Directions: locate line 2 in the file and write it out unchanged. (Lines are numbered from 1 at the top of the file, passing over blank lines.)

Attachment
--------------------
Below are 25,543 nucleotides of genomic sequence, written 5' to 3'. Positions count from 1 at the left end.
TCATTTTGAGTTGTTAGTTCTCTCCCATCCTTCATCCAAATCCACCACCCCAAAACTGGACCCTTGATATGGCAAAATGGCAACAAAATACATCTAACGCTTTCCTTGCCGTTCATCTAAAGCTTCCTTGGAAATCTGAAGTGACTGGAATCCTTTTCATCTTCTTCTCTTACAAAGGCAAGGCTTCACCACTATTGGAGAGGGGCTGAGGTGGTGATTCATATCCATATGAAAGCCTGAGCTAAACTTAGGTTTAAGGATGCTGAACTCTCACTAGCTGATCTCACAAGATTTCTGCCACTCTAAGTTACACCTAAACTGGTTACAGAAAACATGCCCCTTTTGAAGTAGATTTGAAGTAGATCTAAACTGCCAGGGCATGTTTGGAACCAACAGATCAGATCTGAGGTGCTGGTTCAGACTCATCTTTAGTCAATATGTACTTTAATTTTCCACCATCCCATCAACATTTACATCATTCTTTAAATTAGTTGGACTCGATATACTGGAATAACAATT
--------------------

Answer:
TCATTTTGAGTTGTTAGTTCTCTCCCATCCTTCATCCAAATCCACCACCCCAAAACTGGACCCTTGATATGGCAAAATGGCAACAAAATACATCTAACGCTTTCCTTGCCGTTCATCTAAAGCTTCCTTGGAAATCTGAAGTGACTGGAATCCTTTTCATCTTCTTCTCTTACAAAGGCAAGGCTTCACCACTATTGGAGAGGGGCTGAGGTGGTGATTCATATCCATATGAAAGCCTGAGCTAAACTTAGGTTTAAGGATGCTGAACTCTCACTAGCTGATCTCACAAGATTTCTGCCACTCTAAGTTACACCTAAACTGGTTACAGAAAACATGCCCCTTTTGAAGTAGATTTGAAGTAGATCTAAACTGCCAGGGCATGTTTGGAACCAACAGATCAGATCTGAGGTGCTGGTTCAGACTCATCTTTAGTCAATATGTACTTTAATTTTCCACCATCCCATCAACATTTACATCATTCTTTAAATTAGTTGGACTCGATATACTGGAATAACAATT